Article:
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Lynch: A few hours drive from Karachi, in southern Pakistan, the first sight of what used to be one of the world's great rivers is jarringï¿½ From a bridge above the Indus, Mohammed Tahir Quereshi points to a vista dominated not by waterï¿½ but by sand.
Quereshi: ï¿½The sand dunes, they are extending right from the upper stream to the Arabian Sea.
Lynch: ï¿½So the mighty Indus river is mighty no more?ï¿½
Quereshi: ï¿½Absolutely, it's not a river, it's a small canalï¿½ï¿½
Lynch: Quereshi is a coastal ecosytems director with the International Union for the Conservation of Natureï¿½ He says the river used to span five kilometres here - now it's barely 200 meters wide. And as the Indus has dried up, it has taken people's livelihoods with it.
On the sandy banks of the Indus near the village of Darwish, a man stacks firewood cut from nearby trees onto a donkey cart. Firewood has replaced fish and produce as the main harvest here now. On the sand, discarded fishing nets lie in piles. They are relics of a time Gul Mohammed wishes would return.
Mohammed: ï¿½About one in four people here are left, the rest have gone to find work in the city. There was a time when we had so much help we could fill up our Datsun truck full of fish. Today, the fishermen cut wood - they can't find fish.ï¿½
Lynch: Mohammed also used to grow bananas nearby.
But the river has dropped so far, he can't use his irrigation pump. It's a familiar problem that's affected the lower reaches of once-great rivers around the world.
Gul Mohammed with defunct water pumpGul Mohammed with defunct water pump
As Pakistan's population has grown, so has the demand for water. Huge volumes of water are drawn off upstream-mostly for agriculture, but also for Pakistan's booming cities. And people downstream are left with nothing.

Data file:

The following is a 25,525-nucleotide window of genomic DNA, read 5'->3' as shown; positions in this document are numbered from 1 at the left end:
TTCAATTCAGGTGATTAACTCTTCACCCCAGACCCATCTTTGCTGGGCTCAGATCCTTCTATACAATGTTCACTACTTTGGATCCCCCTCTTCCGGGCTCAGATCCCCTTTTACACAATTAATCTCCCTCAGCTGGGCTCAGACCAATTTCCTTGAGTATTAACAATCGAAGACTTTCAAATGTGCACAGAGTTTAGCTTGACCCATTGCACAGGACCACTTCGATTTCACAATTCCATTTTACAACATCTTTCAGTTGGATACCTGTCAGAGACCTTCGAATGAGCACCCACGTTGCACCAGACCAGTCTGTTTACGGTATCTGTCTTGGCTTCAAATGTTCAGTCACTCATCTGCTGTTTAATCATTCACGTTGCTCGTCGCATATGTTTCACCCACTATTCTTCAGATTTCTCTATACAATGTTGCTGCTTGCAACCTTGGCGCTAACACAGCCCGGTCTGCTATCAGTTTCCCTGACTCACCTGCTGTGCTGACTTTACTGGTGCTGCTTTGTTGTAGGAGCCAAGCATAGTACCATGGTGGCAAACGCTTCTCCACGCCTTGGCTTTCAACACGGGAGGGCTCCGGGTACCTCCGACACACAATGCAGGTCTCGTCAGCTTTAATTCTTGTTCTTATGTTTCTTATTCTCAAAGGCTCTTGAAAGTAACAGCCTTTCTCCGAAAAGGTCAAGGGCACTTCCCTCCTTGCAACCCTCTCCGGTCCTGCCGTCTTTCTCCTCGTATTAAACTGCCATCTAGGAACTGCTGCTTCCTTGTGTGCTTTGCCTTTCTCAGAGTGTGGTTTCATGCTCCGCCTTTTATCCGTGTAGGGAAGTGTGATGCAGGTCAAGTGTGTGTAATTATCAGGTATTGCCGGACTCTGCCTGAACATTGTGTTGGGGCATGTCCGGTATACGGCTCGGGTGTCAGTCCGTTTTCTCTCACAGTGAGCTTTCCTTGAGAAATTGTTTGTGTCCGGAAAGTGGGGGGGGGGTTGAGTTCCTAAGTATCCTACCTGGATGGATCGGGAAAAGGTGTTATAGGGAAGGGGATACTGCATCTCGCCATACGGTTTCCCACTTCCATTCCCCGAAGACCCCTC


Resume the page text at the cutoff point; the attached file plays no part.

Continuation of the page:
In the tiny town of Kati Bundar, water drips from a tanker truck onto the street. Mohammed Ismail Mehman has lived here all his life.
Mehman: ï¿½All our lands are lying useless because of brackish water. Hundreds of thousands of acres of land is useless.ï¿½
Lynch: Mehman says people here used to use Indus river water to grow coconuts and grapes. Now they have to pay for their water, from the truck.
Managing a finite water supply in a country with a rapidly growing population has long been a challenge here. Agriculture accounts for a quarter of Pakistan's GDP. 70%
of the population are involved in farming. And Pakistan remains a poor country. But Fazalullah Quereshi believes that the government could do more to protect the Indus.
Quereshi spent 36 years as a top bureaucrat, urging politicians to tackle the growing problem. He's heard all sorts of excuses.
Quereshi: ï¿½And when they say there's no funds, I don't believe because I've handled budgets for twenty years. If there's a will, there's a way.ï¿½
Lynch: Pakistan has a vast irrigation system - one of the biggest in the world. But it loses huge amounts of water to evaporation and seepage. Quereshi and others say the government should get rid of such things as irrigation canals and replace them with much more efficient drip or sprinkler systems similar to what Israel uses. At the very least, Quereshi says the canals should be lined with concrete to prevent waterlogging. He believes such changes could bring big benefits to a land choked by poverty.